Australia Equine Flu Inquiry Wraps Up

Leaders of an inquiry into Australia's billion-dollar equine influenza outbreak finished taking evidence Thursday after five months and testimony from 200 witnesses.

Former High Court judge Ian Callinan, who will issue his report by April 25, heard evidence from senior personnel at the Australian Quarantine and Inspection Service, which was criticized for its management structure and lack of clear lines of responsibility.

Equine influenza was first detected in Australia last August and spread quickly among horse populations in New South Wales and Queensland states.

Horse movements were stopped and racing was halted. The cost of the outbreak was estimated at as much as $1 billion AU ($900 million USD).

Inquiry lawyer Tony Meagher said the likely source of the virus was a shipment of horses which arrived from Japan on Aug. 8. It included mares and stallions, some of which were offloaded in Melbourne before the remaining horses traveled to Sydney and subsequently the Eastern Creek quarantine station, where the virus escaped into the general horse population.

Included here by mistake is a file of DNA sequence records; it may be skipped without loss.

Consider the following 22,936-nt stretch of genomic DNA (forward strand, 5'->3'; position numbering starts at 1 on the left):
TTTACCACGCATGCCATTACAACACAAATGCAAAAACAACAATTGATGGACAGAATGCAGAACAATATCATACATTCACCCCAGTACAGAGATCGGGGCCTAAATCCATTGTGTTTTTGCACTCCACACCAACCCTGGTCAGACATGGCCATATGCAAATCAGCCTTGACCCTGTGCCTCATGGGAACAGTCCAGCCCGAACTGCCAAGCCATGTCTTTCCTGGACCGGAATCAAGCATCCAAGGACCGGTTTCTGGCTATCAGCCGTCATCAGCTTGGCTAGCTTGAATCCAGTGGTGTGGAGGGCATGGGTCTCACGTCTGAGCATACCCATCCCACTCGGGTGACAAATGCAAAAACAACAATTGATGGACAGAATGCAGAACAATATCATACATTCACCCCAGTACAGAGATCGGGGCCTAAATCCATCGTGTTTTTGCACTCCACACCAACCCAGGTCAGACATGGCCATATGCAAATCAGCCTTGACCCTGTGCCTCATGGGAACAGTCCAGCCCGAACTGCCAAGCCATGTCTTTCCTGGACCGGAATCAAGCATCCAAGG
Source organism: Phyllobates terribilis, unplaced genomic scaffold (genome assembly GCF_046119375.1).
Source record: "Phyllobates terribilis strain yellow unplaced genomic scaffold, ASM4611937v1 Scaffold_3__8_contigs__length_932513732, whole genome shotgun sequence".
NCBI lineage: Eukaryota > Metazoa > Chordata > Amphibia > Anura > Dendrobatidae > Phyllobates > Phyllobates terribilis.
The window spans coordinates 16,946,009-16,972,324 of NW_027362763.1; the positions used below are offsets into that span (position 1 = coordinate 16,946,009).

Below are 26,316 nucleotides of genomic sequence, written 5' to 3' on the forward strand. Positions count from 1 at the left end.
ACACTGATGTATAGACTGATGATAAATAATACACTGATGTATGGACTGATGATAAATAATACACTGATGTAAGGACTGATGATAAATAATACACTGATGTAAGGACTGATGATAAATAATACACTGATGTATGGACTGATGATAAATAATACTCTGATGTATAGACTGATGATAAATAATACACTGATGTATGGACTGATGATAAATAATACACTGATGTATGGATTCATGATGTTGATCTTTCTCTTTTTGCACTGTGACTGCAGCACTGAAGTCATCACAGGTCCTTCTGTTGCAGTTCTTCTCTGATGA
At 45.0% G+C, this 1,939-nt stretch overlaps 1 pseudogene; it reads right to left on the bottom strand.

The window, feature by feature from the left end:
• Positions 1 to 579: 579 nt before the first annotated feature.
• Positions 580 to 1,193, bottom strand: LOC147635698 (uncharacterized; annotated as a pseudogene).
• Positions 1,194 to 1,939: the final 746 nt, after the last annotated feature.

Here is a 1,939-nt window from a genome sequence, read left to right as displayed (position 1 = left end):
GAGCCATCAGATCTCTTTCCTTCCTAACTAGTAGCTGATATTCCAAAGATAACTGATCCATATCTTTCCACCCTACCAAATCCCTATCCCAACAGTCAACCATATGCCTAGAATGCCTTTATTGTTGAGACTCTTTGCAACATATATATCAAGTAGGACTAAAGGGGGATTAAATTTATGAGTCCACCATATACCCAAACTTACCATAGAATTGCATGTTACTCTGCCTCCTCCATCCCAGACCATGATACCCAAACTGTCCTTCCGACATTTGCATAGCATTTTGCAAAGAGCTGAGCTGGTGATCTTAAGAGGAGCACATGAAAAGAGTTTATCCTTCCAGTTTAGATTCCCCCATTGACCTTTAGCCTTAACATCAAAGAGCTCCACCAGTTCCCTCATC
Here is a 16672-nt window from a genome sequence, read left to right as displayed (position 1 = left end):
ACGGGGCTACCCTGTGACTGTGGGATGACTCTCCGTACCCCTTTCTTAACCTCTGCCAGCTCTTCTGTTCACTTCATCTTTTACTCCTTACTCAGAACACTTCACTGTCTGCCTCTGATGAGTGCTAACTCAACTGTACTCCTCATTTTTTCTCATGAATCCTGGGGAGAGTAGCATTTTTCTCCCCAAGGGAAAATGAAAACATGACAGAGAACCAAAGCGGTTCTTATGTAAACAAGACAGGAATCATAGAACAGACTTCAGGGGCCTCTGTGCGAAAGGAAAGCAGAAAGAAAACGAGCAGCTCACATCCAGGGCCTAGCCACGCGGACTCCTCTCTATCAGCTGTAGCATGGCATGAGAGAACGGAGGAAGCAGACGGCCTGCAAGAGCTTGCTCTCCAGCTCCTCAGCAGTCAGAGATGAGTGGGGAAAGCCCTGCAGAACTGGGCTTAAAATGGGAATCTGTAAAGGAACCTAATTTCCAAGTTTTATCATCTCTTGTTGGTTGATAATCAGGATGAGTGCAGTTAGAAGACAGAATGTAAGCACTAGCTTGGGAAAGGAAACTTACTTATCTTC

Among those to give evidence at the inquiry were grooms, farriers, and veterinary surgeons who took care of the overseas stallions at Eastern Creek. Most said they were aware of protocols regarding the handling of horses at the station but because the rules were not always enforced, they were not always followed.

For more see Australia Flu Inquiry Leaders Searching for Quarantine, Outbreak Link.

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The Associated Press

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